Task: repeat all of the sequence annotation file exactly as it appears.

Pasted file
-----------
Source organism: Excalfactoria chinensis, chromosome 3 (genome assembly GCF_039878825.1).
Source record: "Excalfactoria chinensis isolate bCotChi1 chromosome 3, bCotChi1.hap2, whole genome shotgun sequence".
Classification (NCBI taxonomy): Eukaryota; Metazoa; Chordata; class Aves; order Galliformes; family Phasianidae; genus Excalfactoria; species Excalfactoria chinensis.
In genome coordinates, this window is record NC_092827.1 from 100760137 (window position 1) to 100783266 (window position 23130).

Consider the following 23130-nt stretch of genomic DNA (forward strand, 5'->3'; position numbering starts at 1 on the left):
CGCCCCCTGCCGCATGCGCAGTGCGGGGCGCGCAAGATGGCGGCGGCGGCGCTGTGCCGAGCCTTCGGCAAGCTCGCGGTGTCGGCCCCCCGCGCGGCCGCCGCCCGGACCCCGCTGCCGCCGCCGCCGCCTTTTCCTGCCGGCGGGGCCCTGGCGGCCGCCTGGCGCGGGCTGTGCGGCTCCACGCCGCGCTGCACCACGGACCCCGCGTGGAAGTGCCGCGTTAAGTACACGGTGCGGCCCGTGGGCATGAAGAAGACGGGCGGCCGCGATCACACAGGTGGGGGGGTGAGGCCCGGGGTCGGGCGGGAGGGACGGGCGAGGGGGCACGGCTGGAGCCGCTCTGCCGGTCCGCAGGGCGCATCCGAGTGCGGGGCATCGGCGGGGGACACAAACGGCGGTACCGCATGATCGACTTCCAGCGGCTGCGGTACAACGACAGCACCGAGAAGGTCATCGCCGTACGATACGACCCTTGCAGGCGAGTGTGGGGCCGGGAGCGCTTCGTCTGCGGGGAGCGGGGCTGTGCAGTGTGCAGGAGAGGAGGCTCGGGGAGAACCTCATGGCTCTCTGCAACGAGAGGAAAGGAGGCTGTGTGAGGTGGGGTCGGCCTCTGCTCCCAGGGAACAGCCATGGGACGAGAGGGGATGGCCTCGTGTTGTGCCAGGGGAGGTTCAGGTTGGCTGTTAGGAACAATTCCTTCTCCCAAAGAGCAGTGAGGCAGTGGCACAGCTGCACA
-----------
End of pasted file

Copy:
Source organism: Excalfactoria chinensis, chromosome 3 (genome assembly GCF_039878825.1).
Source record: "Excalfactoria chinensis isolate bCotChi1 chromosome 3, bCotChi1.hap2, whole genome shotgun sequence".
Classification (NCBI taxonomy): Eukaryota; Metazoa; Chordata; class Aves; order Galliformes; family Phasianidae; genus Excalfactoria; species Excalfactoria chinensis.
In genome coordinates, this window is record NC_092827.1 from 100760137 (window position 1) to 100783266 (window position 23130).

Consider the following 23130-nt stretch of genomic DNA (forward strand, 5'->3'; position numbering starts at 1 on the left):
CGCCCCCTGCCGCATGCGCAGTGCGGGGCGCGCAAGATGGCGGCGGCGGCGCTGTGCCGAGCCTTCGGCAAGCTCGCGGTGTCGGCCCCCCGCGCGGCCGCCGCCCGGACCCCGCTGCCGCCGCCGCCGCCTTTTCCTGCCGGCGGGGCCCTGGCGGCCGCCTGGCGCGGGCTGTGCGGCTCCACGCCGCGCTGCACCACGGACCCCGCGTGGAAGTGCCGCGTTAAGTACACGGTGCGGCCCGTGGGCATGAAGAAGACGGGCGGCCGCGATCACACAGGTGGGGGGGTGAGGCCCGGGGTCGGGCGGGAGGGACGGGCGAGGGGGCACGGCTGGAGCCGCTCTGCCGGTCCGCAGGGCGCATCCGAGTGCGGGGCATCGGCGGGGGACACAAACGGCGGTACCGCATGATCGACTTCCAGCGGCTGCGGTACAACGACAGCACCGAGAAGGTCATCGCCGTACGATACGACCCTTGCAGGCGAGTGTGGGGCCGGGAGCGCTTCGTCTGCGGGGAGCGGGGCTGTGCAGTGTGCAGGAGAGGAGGCTCGGGGAGAACCTCATGGCTCTCTGCAACGAGAGGAAAGGAGGCTGTGTGAGGTGGGGTCGGCCTCTGCTCCCAGGGAACAGCCATGGGACGAGAGGGGATGGCCTCGTGTTGTGCCAGGGGAGGTTCAGGTTGGCTGTTAGGAACAATTCCTTCTCCCAAAGAGCAGTGAGGCAGTGGCACAGCTGCACA